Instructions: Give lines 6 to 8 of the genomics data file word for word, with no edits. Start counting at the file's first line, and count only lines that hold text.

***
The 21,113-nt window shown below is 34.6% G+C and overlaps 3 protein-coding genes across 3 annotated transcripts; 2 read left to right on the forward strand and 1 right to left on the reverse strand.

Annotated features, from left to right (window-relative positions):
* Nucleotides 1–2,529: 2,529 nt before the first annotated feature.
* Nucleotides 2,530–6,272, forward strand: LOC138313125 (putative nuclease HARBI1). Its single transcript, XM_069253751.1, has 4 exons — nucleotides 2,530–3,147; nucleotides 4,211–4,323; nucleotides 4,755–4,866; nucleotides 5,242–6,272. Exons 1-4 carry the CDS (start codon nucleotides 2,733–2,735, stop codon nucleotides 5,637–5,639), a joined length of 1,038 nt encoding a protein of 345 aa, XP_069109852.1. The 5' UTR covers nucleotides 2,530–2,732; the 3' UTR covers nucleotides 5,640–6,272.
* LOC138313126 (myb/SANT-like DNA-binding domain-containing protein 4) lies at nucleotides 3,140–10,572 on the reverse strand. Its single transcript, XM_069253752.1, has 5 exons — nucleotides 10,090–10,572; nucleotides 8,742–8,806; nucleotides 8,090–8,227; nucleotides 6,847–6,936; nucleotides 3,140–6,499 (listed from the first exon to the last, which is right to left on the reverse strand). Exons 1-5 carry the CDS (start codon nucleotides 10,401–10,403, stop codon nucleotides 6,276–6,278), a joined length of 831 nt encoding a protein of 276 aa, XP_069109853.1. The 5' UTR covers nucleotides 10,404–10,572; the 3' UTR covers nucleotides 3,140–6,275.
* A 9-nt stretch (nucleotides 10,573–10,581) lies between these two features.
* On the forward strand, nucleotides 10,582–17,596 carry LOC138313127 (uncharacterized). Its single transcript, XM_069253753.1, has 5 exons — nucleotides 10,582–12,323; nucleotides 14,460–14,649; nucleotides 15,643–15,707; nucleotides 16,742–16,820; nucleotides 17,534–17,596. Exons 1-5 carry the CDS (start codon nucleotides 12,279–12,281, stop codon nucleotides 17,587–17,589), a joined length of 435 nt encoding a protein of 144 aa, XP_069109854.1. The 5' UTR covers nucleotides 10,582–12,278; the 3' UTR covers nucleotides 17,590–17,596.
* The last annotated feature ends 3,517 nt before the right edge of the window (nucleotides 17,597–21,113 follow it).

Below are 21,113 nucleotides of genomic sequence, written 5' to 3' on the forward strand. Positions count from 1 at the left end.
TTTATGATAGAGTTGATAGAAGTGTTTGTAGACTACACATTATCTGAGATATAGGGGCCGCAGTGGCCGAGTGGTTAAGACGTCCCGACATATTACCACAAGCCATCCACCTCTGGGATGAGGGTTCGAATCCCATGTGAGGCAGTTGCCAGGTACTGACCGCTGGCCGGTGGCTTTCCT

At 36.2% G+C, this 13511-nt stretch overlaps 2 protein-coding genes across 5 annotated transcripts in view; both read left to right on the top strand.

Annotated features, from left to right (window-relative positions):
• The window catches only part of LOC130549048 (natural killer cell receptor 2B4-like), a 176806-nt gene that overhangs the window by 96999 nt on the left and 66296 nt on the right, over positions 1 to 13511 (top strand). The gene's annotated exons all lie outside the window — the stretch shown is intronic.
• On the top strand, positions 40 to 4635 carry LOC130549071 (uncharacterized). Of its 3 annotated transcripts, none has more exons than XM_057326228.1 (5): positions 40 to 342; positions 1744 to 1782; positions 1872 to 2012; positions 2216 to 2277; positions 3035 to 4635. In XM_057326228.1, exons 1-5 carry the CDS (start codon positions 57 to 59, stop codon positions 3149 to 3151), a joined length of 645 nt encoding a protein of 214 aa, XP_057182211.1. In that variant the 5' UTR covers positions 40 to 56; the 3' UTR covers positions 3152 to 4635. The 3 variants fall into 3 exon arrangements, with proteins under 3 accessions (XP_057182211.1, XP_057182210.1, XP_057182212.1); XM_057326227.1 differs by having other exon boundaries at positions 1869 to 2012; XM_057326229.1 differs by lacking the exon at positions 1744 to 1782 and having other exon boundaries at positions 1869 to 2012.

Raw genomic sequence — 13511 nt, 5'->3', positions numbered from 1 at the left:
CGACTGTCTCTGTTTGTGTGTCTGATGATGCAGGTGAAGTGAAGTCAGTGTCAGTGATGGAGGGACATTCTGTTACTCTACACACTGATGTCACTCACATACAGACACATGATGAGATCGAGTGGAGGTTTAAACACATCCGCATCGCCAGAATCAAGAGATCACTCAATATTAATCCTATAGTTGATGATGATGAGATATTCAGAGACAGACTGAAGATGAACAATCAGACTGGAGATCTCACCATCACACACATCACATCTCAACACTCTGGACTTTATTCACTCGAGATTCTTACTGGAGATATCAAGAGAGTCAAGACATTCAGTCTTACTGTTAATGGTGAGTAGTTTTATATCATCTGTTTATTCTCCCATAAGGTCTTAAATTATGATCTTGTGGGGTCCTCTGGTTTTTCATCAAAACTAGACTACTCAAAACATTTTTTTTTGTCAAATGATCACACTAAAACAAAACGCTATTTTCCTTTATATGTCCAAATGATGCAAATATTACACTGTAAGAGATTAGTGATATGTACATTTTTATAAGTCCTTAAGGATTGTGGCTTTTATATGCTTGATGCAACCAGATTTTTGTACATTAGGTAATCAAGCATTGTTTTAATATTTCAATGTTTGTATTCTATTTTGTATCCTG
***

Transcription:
* A 9-nt stretch (nucleotides 10,573–10,581) lies between these two features.
* On the forward strand, nucleotides 10,582–17,596 carry LOC138313127 (uncharacterized). Its single transcript, XM_069253753.1, has 5 exons — nucleotides 10,582–12,323; nucleotides 14,460–14,649; nucleotides 15,643–15,707; nucleotides 16,742–16,820; nucleotides 17,534–17,596. Exons 1-5 carry the CDS (start codon nucleotides 12,279–12,281, stop codon nucleotides 17,587–17,589), a joined length of 435 nt encoding a protein of 144 aa, XP_069109854.1. The 5' UTR covers nucleotides 10,582–12,278; the 3' UTR covers nucleotides 17,590–17,596.
* The last annotated feature ends 3,517 nt before the right edge of the window (nucleotides 17,597–21,113 follow it).